Former Met Police officer guilty of sending racist messages in Whatsapp group

Former Metropolitan Police officer Michael Chadwell has been found guilty of sending a racist message on Whatsapp  (Jonathan Brady/PA Wire)
Former Metropolitan Police officer Michael Chadwell has been found guilty of sending a racist message on Whatsapp (Jonathan Brady/PA Wire)

A former Metropolitan Police officer has been convicted of sending a grossly offensive racist message on WhatsApp group chat, which implied that “black people steal”.

Michael Chadwell had shared a graphic which had been created by someone else into the group of retired Met officers, which showed a picture of different coloured parrots above an image of children of different races.

Text on the images said “Why do we cherish the variety of colour in every species… but our own?”, underneath which a comment in response said “because I have never had a bike stolen out of my front yard by a parrot”.

The 62-year-old, from Liss, Hampshire, had denied one count of sending by public communication a grossly offensive racist message but was found guilty after a trial at City of London Magistrates’ Court on Monday.

Giving evidence on Monday, Chadwell, who retired from the Met in November 2015, said: “The reason I’ve come here today is because I don’t believe that joke is racist.”

Chadwell denied that the message was racist (Jonathan Brady/PA Wire)
Chadwell denied that the message was racist (Jonathan Brady/PA Wire)

He said he agreed with the text on the original post and “the reason I’ve sent the joke is because what’s written underneath is silly, it’s a riposte, someone has written something funny underneath”.

He added: “Whilst agreeing with the imagery in the first part, what’s written underneath is a piece of silliness that’s been said about it.

“My reason for (posting) it into the group was because of what the person had written on Facebook underneath, which I felt was Dadaist, surreal and a little bit Monty Python.”

The defendant served in the Met’s Parliamentary and Diplomatic Protection Command and Counter Terrorism Command, but district judge Tan Ikram noted the offence occurred after his retirement.

The judge said: “It is not in dispute that this message was sent.

“It was sent in a group which had previously, by the defendant’s own admission, circulated racist jokes.

“I use the word ‘jokes’ but I will come back to that word. Jokes can be grossly offensive and can amount to a criminal offence and therefore I do not trivialise by using the word joke.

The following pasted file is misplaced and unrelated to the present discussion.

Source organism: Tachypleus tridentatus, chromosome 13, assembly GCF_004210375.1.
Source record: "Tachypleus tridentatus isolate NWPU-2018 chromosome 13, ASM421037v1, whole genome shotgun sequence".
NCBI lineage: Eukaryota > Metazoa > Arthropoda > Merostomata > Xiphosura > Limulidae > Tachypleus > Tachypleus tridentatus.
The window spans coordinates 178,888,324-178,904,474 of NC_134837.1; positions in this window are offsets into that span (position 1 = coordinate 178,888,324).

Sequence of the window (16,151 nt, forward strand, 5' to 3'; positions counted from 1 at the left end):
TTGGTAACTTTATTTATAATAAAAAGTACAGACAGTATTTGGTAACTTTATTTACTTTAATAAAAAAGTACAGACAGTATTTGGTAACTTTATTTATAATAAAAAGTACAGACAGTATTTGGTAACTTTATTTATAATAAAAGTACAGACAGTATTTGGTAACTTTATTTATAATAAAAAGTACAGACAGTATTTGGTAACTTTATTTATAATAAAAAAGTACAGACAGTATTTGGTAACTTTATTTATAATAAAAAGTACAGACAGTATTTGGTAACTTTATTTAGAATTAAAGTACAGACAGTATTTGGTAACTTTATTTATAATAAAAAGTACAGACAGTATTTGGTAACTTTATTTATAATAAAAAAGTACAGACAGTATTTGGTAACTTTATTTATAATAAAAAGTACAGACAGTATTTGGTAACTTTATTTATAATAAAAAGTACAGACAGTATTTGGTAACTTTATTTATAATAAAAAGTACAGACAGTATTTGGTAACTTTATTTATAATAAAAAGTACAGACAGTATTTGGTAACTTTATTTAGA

“Clearly his friends thought this was funny.”

The judge said the “absolute clear implication” of the post is that “black people steal”, adding: “It’s a clearly racist generalisation and caricature of ethnic people. I have no doubt in my mind that it’s grossly offensive.”

He is due to be sentenced at Westminster Magistrates Court on 8 December (Jonathan Brady/PA Wire)
He is due to be sentenced at Westminster Magistrates Court on 8 December (Jonathan Brady/PA Wire)

He added: “It was a message sent by the defendant on to the WhatsApp group and it was, I am sure, grossly offensive.

“This message was sent, I accept, amongst many other message which must have existed on that WhatsApp group but sent not more than a month after a previous message (from someone else) which the defendant accepts was racist.

“The Crown have put it very bluntly – they say that he joined in. He joined in in this criminal offending by sending these jokes.

“I noted with interest how he reacted to other messages (in the WhatsApp group) which he said had been sent by his friends and, I have to say, I was troubled by some reluctance on his part to say at least one of them is racist at all.

“That said, that is the evidence he gave in court today and he has sought, in my judgment, to distance himself from his awareness at the time. I’m sure he was aware. He was aware because he said in a subsequent post ‘Oops, sorry not woke’.

“He recognised that, when this was read as a whole, that it was grossly offensive and his attempt to say that the picture in itself can be considered in isolation in this case, I’m afraid, does not hold water.

“He posted the whole thing. He thought it was funny but it was grossly offensive and he was aware of that at the time. That is why I find the defendant guilty of this offence.”

Last month, Chadwell’s five co-defendants, all also former Met officers, admitted sending grossly offensive racist messages, including about the Duchess of Sussex, in the same WhatApp group.

They are Robert Lewis, 62, of Camberley, Surrey; Peter Booth, 66, of Llandeilo, Carmarthenshire; Anthony Elsom, 67, of Bournemouth, Dorset; Alan Hall, 65, of Stowmarket, Suffolk; and Trevor Lewton, 65, of Swansea, South Wales.

According to the charges, some of the messages shared in the chat also referred to the Prince and Princess of Wales, the late Queen and the late Duke of Edinburgh, as well as Prime Minister Rishi Sunak, former home secretary Priti Patel and ex-health secretary Sajid Javid.

The charges, which relate to messages shared between September 2020 and 2022, came after a BBC Newsnight investigation in October last year which prompted a probe by the Met’s Directorate of Professional Standards.

The six former Met officers were due to be sentenced on Monday but this was adjourned to December 8 at Westminster Magistrates’ Court.

The defendants have all been granted unconditional bail.